(KPL) The Lao PDR’s main development cooperation and policy dialogue forum, the annual Round Table Meeting will be held in Vientiane on 4-5 December.
The Round Table Process is led by the Ministry of Planning and Investment, bringing together government agencies and Development Partners to take stock of progress and discuss how to maximize the benefits of partnerships for the development of the Lao PDR.
This year, discussions at the Round Table Meeting will focus on the Mid-Term Review of the implementation of the country’s 8th National Socio-Economic Development Plan (NSEDP, 2016-2021) which aims for the graduation of Lao PDR from the Least Developed Country status. The forum will also consider the impact of the recent floods on the country’s economy and the livelihoods of its people, including the results of the Post-Disaster Needs Assessment which was coordinated by the Ministry of Labour and Social Welfare, National Disaster Prevention and Control Committee, and facilitated by the United Nations, the World Bank and the European Union.
To prepare for the Round Table Meeting and the post-disaster recovery in particular, the Ministry of Labour and Social Welfare, National Disaster Prevention and Control Committee, together with the Ministry of Planning and Investment called for a pre-consultation meeting at the National Convention Centre on Nov 21, 2018.
The objective of the meeting was to give government agencies and development partners an update on the results of the Post-Disaster Needs Assessment and to discuss the next steps of the recovery process.
Particular attention was given to the Disaster Recovery Framework that is expected to be finalized in the coming months.
The Disaster Recovery Framework will guide the government and other implementing stakeholders in recovery efforts over the medium to long term.
According to the figures presented at the meeting, immediate damages amount to a total of LAK 1,253.10 billion (USD 147 million), whereas long-term losses in production and income tally up to LAK 1,914.02 billion (USD 224.5 million).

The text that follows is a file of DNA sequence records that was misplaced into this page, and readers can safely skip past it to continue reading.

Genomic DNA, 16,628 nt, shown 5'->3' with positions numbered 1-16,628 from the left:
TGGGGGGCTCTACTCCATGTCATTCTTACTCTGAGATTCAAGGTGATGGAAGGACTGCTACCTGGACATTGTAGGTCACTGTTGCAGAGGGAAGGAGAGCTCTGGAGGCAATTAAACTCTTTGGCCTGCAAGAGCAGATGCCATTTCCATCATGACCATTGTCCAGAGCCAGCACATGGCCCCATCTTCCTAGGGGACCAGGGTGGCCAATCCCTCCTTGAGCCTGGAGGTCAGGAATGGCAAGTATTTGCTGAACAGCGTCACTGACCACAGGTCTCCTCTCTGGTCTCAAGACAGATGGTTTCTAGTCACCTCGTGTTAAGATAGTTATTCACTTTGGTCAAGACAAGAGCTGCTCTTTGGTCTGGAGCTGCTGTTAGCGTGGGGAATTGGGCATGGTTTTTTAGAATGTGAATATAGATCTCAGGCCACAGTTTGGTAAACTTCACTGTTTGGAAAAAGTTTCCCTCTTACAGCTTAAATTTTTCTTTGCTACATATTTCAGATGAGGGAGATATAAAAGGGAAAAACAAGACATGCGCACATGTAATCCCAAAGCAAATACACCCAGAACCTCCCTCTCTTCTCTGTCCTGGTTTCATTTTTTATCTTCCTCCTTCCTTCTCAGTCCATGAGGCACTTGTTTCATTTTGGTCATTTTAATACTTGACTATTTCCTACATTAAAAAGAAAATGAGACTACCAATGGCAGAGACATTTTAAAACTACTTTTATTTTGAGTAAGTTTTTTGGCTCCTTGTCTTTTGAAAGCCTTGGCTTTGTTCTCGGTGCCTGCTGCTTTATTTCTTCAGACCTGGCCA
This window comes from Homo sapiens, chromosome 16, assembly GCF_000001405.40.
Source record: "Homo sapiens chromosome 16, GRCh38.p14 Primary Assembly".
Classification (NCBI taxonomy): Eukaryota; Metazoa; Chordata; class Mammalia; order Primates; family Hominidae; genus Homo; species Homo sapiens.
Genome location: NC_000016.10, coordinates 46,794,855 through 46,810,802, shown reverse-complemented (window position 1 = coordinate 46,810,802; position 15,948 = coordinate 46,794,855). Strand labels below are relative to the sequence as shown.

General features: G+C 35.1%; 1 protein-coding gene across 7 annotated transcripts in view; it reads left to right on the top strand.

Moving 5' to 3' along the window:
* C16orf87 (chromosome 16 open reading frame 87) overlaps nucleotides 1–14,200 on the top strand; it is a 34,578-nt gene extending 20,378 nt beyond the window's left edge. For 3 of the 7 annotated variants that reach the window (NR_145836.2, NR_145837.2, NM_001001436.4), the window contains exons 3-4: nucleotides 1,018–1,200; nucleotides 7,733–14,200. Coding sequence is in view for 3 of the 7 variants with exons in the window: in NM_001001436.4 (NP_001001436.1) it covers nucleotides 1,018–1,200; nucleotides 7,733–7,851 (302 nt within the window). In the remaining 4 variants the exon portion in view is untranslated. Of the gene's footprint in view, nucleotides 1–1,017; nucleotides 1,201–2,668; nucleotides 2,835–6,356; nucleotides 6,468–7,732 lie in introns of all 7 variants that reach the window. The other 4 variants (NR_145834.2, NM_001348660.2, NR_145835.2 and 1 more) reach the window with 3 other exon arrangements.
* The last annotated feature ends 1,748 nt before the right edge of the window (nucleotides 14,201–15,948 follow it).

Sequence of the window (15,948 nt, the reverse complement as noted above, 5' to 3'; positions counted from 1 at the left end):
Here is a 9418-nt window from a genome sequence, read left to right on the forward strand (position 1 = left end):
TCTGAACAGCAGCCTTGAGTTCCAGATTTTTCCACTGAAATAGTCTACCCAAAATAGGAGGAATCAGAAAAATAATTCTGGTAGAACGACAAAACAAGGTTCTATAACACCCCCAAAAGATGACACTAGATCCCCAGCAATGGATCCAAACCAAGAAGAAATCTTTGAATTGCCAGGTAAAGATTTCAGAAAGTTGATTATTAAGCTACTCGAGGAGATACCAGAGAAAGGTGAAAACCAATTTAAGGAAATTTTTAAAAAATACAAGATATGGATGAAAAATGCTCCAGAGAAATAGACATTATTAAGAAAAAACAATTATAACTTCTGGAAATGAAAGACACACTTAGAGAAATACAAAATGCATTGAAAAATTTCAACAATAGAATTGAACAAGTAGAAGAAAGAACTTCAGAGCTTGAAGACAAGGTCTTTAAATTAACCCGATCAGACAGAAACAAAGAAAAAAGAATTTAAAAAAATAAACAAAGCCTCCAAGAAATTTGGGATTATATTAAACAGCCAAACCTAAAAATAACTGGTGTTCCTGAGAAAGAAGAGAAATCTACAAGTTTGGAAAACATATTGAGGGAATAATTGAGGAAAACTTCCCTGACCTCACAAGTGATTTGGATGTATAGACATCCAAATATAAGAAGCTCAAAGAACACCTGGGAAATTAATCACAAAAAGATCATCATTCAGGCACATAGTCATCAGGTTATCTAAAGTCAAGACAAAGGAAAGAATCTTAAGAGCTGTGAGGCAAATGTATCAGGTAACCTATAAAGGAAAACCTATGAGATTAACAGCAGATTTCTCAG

The nationwide needs for the recovery process account to LAK 4,389.76 billion (USD 514 million). The sectors that were hit hardest by the disaster were transport, agriculture and waterways.
In a panel discussion moderated by the Ministry of Foreign Affairs and the European Union, representatives from the Ministry of Finance, Ministry of Planning and Investment, World Bank and UNDP reflected on how the recovery process should be coordinated to ensure that these needs are met in the most efficient and inclusive way possible.
Some of the key principles proposed for developing the Disaster Recovery Framework include helping communities become more resilient to climate-related disasters through the principles of Building Back Better, alignment to national goals and strategies, an inclusive approach to formulating the Framework, building permanent capacity in disaster risk management and an inclusion of other types of natural hazards than floods in order to mitigate risks.
Supported by the 8th NSEDP and the 2030 Agenda for Sustainable Development, which both highlight inclusive development and the importance of leaving no one behind, the recovery strategy will put specific focus on vulnerable and disadvantaged groups such as women and children. The panel also covered questions regarding the funding of the Recovery Framework and its integration into the second half of the 8th NSEDP and the upcoming 9th NSEDP.
The existing national Round Table mechanism, consisting of 10 Sector Working Groups and 30 Sub-sector Working Groups will support the coordination of government and Development Partners around the recovery.
Examples of how disaster recovery has been conducted in other countries in the region were shared among the participants. During the discussion, panelists explored ways in which practices that have been successful abroad could be implemented in Lao PDR. There was a consensus around application of lessons learned from previous Post-Disaster Needs Assessments in Lao PDR, conducted in 2009 and 2011 respectively, following typhoons.
Source: Lao News Agency